G-Wizard Machinist's Calculator: Setup
and Tool Crib
G-Wizard's setup page contains
all of the parameters it will remember each time you start up:
units throughout the G-Wizard will default to Imperial (inches) or Metric
let's you create new custom profiles for your machines. Each profile has
the following information:
Name: Call it whatever you'd like, but keep it short
Type: Lathe or Mill. Router
users should choose "Mill".
Make and Model
Spindle Type and Size: e.g. "CAT" and "40".
Max. RPM: Your spindle's
Max. HP: The maximum horsepower
your spindle will produce. G-Wizard will keep your cuts within this limit.
Coolant: What kind of coolant does your machine use?
Tool Changer Slots and Change Time: Use chip to chip for change. Calculator doesn't use this information but G-Wizard Editor does.
Max. Feed: The maximum feedrate
of your machine. Sorry, G-Wizard only tracks one, so if you have different
maxima on different axes, you'll have to choose one.
Max Rapids: G-Wizard Editor uses this information, for example to calculate how long it will take a program to run.
Travels: What are your machine's axis travels.
Acceleration: What is the maximum accurate acceleration of your CNC? This is used by the interpolation calculator to keep feedrate within this limit so you get an accurate hole. The number is usually determined through experimentation.
Spindle 0-max rpm time: Used by G-Wizard editor to figure program run time
Min. word time: A measure of how many blocks your controller can execute.
Coolant on/off time: Used by GWE to figure program run time
CNC Controller: Used by GWE
SFM Adjustment: The value,
in percent, by which to multiply SFM. 100% will simply used G-Wizard's
recommendation. 200% would double the recommendation while 50% would
have it. There is also an SFM adjustment available tool by tool in the
Tool Life Estimate: The biggest contributor to Tool Life is surface speed, according to Taylor's Tool Life Equation. This line tells you the contribution your SFM Adjustment makes to Tool Life. In the screen shot, setting SFM to 80% results in 6x longer tool life. You can get crazy with it. Setting it to 10% predicts 100 million x longer life. You should take 100 million as the tool will last a LOT longer! Because the numbers get silly after a while, I limit the results to be no more than 1000 times longer life.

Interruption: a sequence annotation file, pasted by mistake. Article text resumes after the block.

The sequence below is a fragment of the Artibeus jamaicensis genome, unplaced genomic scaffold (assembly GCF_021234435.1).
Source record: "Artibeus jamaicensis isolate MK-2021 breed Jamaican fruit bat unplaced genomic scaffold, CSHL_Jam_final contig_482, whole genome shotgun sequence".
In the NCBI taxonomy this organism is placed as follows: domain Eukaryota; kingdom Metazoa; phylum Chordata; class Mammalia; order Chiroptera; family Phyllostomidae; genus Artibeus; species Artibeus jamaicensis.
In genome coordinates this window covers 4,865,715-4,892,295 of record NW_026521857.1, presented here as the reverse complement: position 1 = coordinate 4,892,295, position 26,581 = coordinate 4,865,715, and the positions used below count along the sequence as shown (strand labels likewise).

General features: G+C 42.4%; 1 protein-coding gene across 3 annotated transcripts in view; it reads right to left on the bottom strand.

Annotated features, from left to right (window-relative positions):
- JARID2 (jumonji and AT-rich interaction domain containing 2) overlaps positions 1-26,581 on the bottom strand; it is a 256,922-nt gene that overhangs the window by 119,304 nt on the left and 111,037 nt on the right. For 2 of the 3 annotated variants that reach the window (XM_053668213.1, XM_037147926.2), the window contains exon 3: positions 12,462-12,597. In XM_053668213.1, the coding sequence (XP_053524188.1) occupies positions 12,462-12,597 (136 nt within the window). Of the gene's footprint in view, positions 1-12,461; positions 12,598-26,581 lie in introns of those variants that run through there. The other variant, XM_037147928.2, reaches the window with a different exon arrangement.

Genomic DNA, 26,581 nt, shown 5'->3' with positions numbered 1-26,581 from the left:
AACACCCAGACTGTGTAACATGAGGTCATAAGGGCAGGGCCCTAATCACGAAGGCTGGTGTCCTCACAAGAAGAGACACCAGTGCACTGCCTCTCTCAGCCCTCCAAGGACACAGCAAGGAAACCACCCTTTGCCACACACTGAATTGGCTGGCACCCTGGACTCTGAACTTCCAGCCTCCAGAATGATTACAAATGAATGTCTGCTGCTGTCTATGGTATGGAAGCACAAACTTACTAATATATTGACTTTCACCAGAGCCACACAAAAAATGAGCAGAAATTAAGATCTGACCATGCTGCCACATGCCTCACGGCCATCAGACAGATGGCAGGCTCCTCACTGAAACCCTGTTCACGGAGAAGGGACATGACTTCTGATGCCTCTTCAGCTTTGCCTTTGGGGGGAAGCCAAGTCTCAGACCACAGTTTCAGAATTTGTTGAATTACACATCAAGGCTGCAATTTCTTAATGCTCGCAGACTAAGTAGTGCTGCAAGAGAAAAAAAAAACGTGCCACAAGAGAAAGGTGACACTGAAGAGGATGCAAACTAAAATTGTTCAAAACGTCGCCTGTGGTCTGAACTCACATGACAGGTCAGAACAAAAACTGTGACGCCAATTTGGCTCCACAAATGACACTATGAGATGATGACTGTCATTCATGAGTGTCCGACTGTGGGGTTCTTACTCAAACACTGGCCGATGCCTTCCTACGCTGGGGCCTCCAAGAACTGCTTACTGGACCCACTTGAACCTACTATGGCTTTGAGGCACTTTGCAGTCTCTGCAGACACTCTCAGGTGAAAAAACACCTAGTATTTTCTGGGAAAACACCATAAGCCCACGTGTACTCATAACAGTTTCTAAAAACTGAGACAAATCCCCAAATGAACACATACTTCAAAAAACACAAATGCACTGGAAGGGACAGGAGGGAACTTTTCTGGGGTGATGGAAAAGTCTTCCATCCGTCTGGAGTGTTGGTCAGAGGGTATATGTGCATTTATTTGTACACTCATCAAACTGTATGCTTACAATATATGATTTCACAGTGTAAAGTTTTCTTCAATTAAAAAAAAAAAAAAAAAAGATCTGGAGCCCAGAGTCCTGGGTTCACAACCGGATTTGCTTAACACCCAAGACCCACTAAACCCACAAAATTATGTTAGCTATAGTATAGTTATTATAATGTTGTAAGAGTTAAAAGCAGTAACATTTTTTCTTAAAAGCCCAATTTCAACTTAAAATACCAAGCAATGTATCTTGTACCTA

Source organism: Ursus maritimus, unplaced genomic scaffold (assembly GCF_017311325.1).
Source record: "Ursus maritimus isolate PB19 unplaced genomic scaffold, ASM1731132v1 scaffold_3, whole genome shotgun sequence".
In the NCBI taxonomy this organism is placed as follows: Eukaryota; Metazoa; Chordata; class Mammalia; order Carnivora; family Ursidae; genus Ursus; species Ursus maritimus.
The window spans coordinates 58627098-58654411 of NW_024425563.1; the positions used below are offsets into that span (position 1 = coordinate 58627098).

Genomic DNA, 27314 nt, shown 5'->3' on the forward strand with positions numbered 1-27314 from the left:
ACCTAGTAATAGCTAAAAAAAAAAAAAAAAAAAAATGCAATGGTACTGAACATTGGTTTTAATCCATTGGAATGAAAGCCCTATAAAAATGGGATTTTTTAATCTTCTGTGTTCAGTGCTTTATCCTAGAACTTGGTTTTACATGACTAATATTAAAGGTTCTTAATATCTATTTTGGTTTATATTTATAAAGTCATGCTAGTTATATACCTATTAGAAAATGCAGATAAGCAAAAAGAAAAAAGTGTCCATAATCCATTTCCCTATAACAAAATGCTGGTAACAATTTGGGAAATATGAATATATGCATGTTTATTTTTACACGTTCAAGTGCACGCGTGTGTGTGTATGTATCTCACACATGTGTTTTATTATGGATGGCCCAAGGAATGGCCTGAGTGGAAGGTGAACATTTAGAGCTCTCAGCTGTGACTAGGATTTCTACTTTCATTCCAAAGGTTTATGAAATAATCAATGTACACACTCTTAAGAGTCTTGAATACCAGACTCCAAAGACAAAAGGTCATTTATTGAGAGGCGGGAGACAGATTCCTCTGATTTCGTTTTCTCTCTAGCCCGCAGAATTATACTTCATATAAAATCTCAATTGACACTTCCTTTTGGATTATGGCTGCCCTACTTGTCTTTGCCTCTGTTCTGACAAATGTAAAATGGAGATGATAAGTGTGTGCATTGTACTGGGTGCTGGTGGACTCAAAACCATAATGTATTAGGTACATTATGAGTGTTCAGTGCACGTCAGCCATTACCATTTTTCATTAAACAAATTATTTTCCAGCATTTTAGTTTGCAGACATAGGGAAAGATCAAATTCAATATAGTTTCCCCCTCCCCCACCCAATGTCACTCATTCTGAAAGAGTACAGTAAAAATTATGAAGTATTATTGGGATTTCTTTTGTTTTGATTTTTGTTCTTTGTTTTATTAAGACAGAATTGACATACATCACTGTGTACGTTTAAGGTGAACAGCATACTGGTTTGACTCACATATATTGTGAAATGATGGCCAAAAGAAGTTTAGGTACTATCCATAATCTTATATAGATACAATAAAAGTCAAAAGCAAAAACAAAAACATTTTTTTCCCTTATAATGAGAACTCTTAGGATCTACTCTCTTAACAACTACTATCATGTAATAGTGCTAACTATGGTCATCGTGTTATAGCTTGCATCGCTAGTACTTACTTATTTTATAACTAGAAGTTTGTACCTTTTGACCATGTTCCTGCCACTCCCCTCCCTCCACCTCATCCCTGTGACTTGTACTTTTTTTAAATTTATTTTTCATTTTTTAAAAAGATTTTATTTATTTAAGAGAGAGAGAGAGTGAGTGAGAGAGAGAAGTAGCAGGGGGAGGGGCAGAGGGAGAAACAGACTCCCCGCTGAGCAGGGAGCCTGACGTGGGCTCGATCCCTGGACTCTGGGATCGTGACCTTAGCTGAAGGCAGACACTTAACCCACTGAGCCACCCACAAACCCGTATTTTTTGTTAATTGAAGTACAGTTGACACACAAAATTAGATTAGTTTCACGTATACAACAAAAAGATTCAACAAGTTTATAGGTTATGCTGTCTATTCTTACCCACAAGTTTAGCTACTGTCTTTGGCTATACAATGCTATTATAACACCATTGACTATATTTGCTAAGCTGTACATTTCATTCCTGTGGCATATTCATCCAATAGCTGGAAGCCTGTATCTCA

Chipload Adjustment: The
value, in percent, by which to multiply chipload. There
is also a chipload adjustment available tool by tool in the Tool Crib.
all the profiles you create. It also remembers the profile you last selected
in the Feeds and Speeds calculator and brings that up each time you restart
Editing a Profile
To edit a profile,
select it with the "Machine" dropdown menu, change whatever
fields you like below, and press "Save".
A new profile
is created any time you change "Name" to a name that didn't
exist before and press "Save".
To edit a profile,
select it with the "Machine" dropdown menu, change whatever
fields you like below, and press "Delete Machine".
Warning: You can't
get it back and there is no "Undo"!
the Default Profiles
To revert to the
default profiles, press "Reset".
deletes any new profiles you may have created!
The Tool Crib
makes it easy for you to define the tools you actually own or perhaps
that are in the toolchanger of your CNC:
The Tool Crib...
Select which tool
table you'd like to use from the Table choice. "Default" is
the one the Feeds and Speeds calculator will use for tool selection, so
that's a special table. If possible, make it the one that reflects the
real tools in your changer or that you own. You can create new tables
or delete tables. Eventually, you will associate tables with particular
machines too, but this is not yet working.
To edit a tool
in the table, simply select it and press the "Edit Tool" button.
To create a new tool, press "New Tool". To delete a tool, press
"Del Tool". The tools are saved when you exit G-Wizard to a
with Feeds and Speeds Tab
As you are editing
a tool, you can bring over the tool defined on the Feeds and Speeds tab
by pressing the "From Feeds Speeds" button:
The Tool Crib's Tool Editor...
Over on the Feeds
and Speeds tab, if you want to choose from the Tool Crib "Default"